This guest article was written by Fred Gewirtz, senior account executive at think liquidity.
First penned by a Greek philosopher named Heraclitus sometime between 535 BC and 475 BC, the phrase was refreshed by Oscar Wilde in the play An Ideal Husband in 1895. While we claim to be neither philosophers nor dramatists, the wisdom imparted by the phrase is clearly evident to us. As a broker, expecting the unexpected should be part of your daily routine and hard-coded into your risk management practices.
Most trading days are normal days, broken up by the monthly or quarterly exception. The expected is what makes a normal day normal. Looking for the unexpected can be pure drudgery on a day to day basis, but it is work that can determine the success or failure of a firm. Some events have a known date, with an unknown outcome. Other events are unknown both in the date they will occur and the outcome. When an unfavorable result occurs with the former event type, it is often the result of a bad process. When an unfavorable result occurs from the latter event type, it can reveal a systemic flaw.
Your job as a risk manager is to ensure that things are operating smoothly on the normal days, as expected on the eventful days and without surprises on the unexpected days. That means you are looking to improve processes and identify the flaws that could be fatal to your brokerage. Over the past few years, there have been all types of events to prepare for. The Scottish independence referendum in 2014 was a good example of an expected event with an unknown outcome. The SNB’s unpegging of the franc was an example an event with an unknown date and an unknown outcome. In both cases, proper preparation for the potential fallout resulting from severe market volatility was vital.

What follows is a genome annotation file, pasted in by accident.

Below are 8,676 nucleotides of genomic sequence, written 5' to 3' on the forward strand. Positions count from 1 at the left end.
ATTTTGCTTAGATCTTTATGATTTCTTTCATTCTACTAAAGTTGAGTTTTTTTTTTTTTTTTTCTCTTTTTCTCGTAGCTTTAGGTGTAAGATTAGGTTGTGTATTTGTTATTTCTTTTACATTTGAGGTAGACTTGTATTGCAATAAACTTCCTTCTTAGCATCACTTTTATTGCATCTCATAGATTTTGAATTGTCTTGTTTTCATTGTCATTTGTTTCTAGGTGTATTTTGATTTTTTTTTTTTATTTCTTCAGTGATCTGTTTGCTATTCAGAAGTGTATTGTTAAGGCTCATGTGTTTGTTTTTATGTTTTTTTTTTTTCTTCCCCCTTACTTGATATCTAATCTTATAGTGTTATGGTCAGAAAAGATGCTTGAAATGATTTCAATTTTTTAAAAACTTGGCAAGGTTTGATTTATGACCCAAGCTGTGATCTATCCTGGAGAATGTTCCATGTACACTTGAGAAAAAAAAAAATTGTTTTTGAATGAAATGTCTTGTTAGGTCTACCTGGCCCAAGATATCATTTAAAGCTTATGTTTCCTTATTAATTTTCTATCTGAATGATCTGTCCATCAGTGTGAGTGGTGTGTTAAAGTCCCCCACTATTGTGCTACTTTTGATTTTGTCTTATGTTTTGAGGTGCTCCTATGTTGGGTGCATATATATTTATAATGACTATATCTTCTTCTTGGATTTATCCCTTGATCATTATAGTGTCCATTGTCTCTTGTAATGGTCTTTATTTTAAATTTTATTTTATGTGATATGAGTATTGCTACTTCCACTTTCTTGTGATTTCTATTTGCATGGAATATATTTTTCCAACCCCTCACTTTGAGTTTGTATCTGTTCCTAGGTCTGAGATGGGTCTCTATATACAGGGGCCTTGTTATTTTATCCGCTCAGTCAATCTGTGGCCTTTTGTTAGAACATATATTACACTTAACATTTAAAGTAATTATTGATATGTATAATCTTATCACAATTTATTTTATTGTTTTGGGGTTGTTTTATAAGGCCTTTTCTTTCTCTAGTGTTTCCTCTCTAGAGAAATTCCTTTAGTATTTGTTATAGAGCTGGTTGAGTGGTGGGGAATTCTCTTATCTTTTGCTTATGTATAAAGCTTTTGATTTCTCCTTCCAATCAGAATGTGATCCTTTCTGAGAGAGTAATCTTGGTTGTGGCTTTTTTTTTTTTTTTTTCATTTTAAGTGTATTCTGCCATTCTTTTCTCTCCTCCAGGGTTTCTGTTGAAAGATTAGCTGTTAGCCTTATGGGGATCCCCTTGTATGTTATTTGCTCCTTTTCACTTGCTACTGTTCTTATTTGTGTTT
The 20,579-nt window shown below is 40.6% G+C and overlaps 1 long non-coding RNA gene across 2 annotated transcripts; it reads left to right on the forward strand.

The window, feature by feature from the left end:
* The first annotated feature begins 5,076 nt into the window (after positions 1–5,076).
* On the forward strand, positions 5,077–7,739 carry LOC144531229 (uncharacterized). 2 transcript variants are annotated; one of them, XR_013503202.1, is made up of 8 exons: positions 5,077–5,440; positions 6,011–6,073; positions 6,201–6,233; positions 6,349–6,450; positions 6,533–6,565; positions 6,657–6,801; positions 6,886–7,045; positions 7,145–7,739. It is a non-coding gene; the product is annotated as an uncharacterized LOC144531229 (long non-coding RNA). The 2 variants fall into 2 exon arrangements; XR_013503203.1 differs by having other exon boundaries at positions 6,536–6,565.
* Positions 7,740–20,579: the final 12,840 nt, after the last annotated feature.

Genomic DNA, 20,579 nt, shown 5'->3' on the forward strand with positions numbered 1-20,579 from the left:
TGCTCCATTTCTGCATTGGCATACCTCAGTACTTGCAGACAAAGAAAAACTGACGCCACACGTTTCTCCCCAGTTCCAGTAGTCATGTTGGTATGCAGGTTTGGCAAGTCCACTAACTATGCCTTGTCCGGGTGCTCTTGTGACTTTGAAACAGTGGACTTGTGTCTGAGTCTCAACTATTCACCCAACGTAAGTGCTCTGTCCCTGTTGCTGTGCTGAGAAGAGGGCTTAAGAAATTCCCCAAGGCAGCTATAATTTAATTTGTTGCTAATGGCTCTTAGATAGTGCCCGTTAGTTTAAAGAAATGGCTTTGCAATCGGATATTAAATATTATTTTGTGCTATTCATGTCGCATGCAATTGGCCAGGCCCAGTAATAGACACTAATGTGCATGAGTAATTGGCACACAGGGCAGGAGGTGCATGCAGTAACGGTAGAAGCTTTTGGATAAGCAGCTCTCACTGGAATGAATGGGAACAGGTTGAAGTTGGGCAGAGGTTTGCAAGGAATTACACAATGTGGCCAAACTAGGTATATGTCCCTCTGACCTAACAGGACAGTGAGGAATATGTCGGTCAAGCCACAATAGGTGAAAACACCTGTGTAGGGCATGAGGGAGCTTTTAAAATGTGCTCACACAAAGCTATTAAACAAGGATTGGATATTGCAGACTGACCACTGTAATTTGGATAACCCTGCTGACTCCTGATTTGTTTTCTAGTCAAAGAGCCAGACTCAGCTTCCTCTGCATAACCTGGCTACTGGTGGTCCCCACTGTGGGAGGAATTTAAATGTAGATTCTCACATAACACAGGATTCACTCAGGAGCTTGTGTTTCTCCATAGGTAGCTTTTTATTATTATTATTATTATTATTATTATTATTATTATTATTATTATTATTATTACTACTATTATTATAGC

This month, you should be preparing your firm for the British referendum (BREXIT) scheduled for June 23rd. While situations like these each have unique characteristics, your preparations from a risk management perspective should be consistent. Here are 5 proactive measures we recommended for previous events and are asking you to consider now:
1. Maintaining an open dialogue with liquidity relationships
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2. Raising margins
3. Adjusting swaps to discourage unbalanced positions
4. Reviewing the mix of A Book to B Book
5. Applying stress tests to measure the potential P/L impact under different scenarios
Having these conversations now helps ensure that you have the best plan in place for an event that could carry significant market volatility.
It’s our way of expecting the unexpected.